1. While Seattle and the nation (and The Nation) were fixated on the inauguration of the city's first socialist city council member in more than 100 years (and the city's first-ever gay mayor too), across the water, Bellevue's city council was electing a new mayor that represented the changing times as well: Light-rail proponent Claudia Balducci.
Balducci, an up-tempo liberal, has served on the council for 10 years, but her ascencion to mayor reflects the shift toward a more urban Bellevue. (Bellevue mayors are chosen not by popular vote but by the council.)
Balducci's deputy mayor, somewhat ironically, is council member Kevin Wallace, who frequently clashed with Balducci early in his first council term, holding meetings with fellow light-rail opponents that Balducci charged violated the state's open-meetings act. Balducci also accused him of a conflict of interest related to property his company, Wallace Properties, owns along a proposed light-rail route that was ultimately rejected.
Balducci and Wallace practically came to blows over a series of light-rail related conflict-of-interest allegations in 2010; however, perhaps the adoption of a preferred rail route (and the new 4-3 pro-rail majority on the council) has cooled any residual hostility.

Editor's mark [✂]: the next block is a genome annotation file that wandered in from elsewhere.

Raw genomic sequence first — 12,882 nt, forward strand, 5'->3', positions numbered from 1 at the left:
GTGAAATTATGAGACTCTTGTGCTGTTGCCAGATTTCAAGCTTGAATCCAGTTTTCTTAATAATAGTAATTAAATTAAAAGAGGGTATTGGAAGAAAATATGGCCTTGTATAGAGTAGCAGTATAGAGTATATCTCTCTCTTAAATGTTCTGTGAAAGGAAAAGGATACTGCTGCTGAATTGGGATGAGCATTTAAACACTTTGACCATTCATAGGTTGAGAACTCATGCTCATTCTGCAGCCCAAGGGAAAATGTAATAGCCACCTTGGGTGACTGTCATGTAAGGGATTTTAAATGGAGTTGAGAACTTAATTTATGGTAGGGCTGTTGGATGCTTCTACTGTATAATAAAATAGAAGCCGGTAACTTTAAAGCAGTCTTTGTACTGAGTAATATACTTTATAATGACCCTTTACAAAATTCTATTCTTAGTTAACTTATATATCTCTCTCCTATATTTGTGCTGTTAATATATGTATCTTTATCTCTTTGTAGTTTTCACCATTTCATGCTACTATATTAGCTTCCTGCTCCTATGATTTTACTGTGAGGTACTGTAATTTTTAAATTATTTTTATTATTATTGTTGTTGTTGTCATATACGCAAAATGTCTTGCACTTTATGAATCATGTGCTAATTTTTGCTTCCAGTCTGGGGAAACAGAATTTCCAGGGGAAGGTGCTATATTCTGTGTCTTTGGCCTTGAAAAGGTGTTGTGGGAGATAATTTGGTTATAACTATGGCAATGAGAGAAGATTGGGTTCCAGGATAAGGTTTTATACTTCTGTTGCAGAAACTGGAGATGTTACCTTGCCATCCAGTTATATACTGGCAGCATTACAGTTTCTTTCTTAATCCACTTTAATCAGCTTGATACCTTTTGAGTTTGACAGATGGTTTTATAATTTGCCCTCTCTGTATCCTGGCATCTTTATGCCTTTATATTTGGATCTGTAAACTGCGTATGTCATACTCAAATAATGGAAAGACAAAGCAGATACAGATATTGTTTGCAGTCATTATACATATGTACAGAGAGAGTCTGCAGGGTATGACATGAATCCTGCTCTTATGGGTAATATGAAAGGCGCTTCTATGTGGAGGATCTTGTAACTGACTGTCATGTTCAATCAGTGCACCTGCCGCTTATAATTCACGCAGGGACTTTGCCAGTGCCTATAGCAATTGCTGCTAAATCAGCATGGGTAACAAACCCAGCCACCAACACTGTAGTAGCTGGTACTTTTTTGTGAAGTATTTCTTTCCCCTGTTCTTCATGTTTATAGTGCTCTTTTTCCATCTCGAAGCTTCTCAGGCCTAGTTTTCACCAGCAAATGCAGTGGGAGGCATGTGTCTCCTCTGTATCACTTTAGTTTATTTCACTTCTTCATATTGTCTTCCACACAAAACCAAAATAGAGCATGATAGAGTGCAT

2. A new Elway Poll finds that in the wake of the Boeing Machinists' vote to accept the company's contract offer and keep construction of the new 777X plane in Everett, voters' optimism spiked, with strong majorities "expecting things to get better" after the vote.
The poll, which measures voter expectations for the next year for their household, community, state, and county, showed that 83 percent believed things would improve for their household (up from 68 percent); 78 percent believed things would improve for their community (up from 67 percent) and 64 percent believed things would get better for the state as a whole (up from 58 percent).
Overall, younger voters, Democrats, Seattle residents, and men were the most optimistic groups in the poll.
3. On the heels of news that the company former mayor Mike McGinn chose to provide high-speed broadband service in Seattle, Gigabit Squared, has apparently failed to deliver on its promise to provide service on Chicago's South Side, the Puget Sound Business Journal reported yesterday that Gigabit's plans in Seattle are "dead."
The Cincinnati-based company, which has not yet set up a single broadband system in any city during its five years in business, was apparently unable to secure financing for its multi-million-dollar Seattle proposal, and the city now plans to look for a company with a "more realistic financing mechanism" to provide high-speed broadband.